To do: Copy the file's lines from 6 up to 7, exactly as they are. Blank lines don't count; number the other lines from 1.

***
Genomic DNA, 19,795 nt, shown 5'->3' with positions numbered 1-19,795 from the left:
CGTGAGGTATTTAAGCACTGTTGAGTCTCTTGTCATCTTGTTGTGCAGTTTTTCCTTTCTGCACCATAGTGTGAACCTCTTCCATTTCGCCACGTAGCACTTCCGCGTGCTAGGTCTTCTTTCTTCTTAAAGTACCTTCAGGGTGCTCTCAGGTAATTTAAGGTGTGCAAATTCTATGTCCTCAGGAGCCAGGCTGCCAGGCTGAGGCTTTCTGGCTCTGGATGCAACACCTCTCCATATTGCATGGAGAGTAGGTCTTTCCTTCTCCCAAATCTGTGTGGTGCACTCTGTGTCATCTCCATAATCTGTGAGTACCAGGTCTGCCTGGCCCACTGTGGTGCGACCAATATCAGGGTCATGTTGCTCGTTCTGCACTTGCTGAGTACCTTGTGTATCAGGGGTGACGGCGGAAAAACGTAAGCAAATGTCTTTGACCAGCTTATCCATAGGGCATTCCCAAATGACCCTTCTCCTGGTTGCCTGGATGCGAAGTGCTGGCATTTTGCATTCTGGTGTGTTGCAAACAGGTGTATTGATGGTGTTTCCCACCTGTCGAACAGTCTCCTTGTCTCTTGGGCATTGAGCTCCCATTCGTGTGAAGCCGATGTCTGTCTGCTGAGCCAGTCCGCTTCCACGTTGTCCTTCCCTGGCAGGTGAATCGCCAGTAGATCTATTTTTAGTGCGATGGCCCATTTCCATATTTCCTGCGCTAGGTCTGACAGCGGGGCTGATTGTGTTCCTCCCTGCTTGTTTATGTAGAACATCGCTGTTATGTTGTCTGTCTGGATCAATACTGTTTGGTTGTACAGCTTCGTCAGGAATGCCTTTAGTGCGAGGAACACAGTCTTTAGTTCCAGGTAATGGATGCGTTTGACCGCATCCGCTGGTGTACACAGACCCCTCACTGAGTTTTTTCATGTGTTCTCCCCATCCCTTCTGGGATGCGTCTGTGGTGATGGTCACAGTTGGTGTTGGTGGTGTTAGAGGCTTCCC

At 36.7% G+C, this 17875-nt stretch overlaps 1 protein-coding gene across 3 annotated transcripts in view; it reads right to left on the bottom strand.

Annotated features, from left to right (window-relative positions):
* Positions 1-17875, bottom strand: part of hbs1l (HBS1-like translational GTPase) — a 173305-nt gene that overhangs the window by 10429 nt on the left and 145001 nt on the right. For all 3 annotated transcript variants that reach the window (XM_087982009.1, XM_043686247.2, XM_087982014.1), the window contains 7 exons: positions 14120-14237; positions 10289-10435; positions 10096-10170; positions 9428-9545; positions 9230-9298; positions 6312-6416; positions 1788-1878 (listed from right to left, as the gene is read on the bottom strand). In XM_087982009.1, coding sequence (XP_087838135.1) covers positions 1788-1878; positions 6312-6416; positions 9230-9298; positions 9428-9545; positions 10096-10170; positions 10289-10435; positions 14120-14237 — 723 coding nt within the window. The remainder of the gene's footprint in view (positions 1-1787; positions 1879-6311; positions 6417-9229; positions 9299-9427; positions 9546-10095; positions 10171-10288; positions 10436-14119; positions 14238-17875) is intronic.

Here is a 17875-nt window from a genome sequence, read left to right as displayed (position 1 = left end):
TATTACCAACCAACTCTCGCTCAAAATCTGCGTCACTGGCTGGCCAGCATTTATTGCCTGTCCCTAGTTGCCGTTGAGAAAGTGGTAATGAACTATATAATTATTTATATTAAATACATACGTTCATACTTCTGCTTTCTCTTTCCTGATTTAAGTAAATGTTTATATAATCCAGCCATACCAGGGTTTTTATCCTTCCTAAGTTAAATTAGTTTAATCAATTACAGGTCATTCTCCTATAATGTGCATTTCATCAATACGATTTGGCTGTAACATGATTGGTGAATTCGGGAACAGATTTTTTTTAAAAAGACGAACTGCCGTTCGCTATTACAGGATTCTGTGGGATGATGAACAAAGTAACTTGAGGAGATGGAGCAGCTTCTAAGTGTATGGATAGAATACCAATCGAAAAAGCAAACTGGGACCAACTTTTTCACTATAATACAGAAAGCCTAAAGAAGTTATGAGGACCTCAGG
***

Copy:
Here is a 17875-nt window from a genome sequence, read left to right as displayed (position 1 = left end):
TATTACCAACCAACTCTCGCTCAAAATCTGCGTCACTGGCTGGCCAGCATTTATTGCCTGTCCCTAGTTGCCGTTGAGAAAGTGGTAATGAACTATATAATTATTTATATTAAATACATACGTTCATACTTCTGCTTTCTCTTTCCTGATTTAAGTAAATGTTTATATAATCCAGCCATACCAGGGTTTTTATCCTTCCTAAGTTAAATTAGTTTAATCAATTACAGGTCATTCTCCTATAATGTGCATTTCATCAATACGATTTGGCTGTAACATGATTGGTGAATTCGGGAACAGATTTTTTTTAAAAAGACGAACTGCCGTTCGCTATTACAGGATTCTGTGGGATGATGAACAAAGTAACTTGAGGAGATGGAGCAGCTTCTAAGTGTATGGATAGAATACCAATCGAAAAAGCAAACTGGGACCAACTTTTTCACTATAATACAGAAAGCCTAAAGAAGTTATGAGGACCTCAGG